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'It's beyond stupid': A temporary bar has been installed in Montreal… in front of an existing bar

'It's beyond stupid': A temporary bar has been installed in Montreal… in front of an existing bar

A Montreal bar owner is upset that a makeshift bar has been installed right in front of his establishment, in the middle of Blanche Weekend.

“This lack of planning is unacceptable. “With a 30% vacancy rate on the street, you can't tell me there is no better place to put this bar,” criticizes Sergio da Silva, owner of Turbo Haüs, on the line. A bar on St. -Denis in the Latin Quarter.

Since Friday, the street has been closed to host the second edition of “Apik”, a free event that mixes board sports, dancing and alcohol.

Although Apik invites its participants on its website to frequent the bars of Rue Saint-Denis, it also sells its own alcoholic beverages, particularly in a makeshift bar with a terrace.

The only problem is that this bar was installed directly in front of Turbo Haüs, which was hoping for a particularly busy weekend this weekend with its Nuit blanche.

“Very unattractive”

“I woke up in the morning, and there was a bar in front of my bar,” sums up Mr. da Silva. “It's beyond stupid.”

According to him, the current arrangement makes his organization “very unattractive” and makes him fear losing thousands of dollars in sales.

“Right now, in front of my bar, it feels like it behind the scenes [arrière-scène] And you're not supposed to be there,” he lamented.

Mr. da Silva confirms that he was not consulted about the planning of these facilities.

“I realize these events are for our benefit, but I'm sure a lot of the pubs on the street will be happy to set up their own little stalls outside to raise some money,” he says.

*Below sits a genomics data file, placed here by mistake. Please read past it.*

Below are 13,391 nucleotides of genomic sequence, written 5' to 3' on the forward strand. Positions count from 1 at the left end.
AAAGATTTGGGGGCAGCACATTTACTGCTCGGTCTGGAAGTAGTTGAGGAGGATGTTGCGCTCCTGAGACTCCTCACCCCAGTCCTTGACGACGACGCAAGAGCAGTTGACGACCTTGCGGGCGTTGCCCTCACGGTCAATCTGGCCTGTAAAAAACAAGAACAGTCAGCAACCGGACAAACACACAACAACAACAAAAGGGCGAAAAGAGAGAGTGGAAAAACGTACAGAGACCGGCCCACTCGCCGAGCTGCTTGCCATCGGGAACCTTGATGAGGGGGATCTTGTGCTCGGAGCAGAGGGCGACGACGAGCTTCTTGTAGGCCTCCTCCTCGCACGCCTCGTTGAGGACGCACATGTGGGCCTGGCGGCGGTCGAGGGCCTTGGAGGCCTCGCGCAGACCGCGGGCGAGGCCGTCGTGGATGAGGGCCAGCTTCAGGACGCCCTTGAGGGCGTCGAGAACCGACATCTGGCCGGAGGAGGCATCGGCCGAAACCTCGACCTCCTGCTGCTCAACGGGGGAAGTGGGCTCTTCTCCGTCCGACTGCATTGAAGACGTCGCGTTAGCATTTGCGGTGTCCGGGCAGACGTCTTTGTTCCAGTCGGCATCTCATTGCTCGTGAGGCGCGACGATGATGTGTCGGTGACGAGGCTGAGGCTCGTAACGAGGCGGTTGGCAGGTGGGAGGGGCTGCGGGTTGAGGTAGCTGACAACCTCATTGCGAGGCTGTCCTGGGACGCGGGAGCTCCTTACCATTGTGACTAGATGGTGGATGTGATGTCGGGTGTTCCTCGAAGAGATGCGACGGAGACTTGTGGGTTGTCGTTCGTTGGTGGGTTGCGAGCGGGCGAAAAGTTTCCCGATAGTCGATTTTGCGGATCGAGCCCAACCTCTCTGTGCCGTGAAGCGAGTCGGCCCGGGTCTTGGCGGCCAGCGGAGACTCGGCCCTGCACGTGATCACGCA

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“Well planned,” says SDC.

The Latin Quarter Commercial Development Corporation (SDC) defended the planning of the event, which it collaborated on for “months”.

“The specific logistical and security constraints of an event of this size, on this part of Rue Saint-Denis, limit the possibilities of locating a temporary bar,” general manager Rachel van Velzen explained via email. Since the beginning of the year, merchants in the Latin Quarter have been regularly informed of this event via various communication platforms, in particular highlighting the sale of alcohol on the street.

In an interview with the newspaper, Ms van Velzen explained that the event must sell alcohol to ensure its funding.

Furthermore, she noted, it was impossible for bars to open their own kiosks due to municipal bureaucracy.

In fact, to do this, it was necessary to submit an application in March 2023 to the Ville-Marie region, long before it was known whether Apik would return for a second year.

However, the Ville-Marie District recently revised its regulations to set a September deadline for winter events.

The City of Montreal did not immediately respond to interview requests from the Journal on Saturday evening.

Apik, for its part, declined an interview request.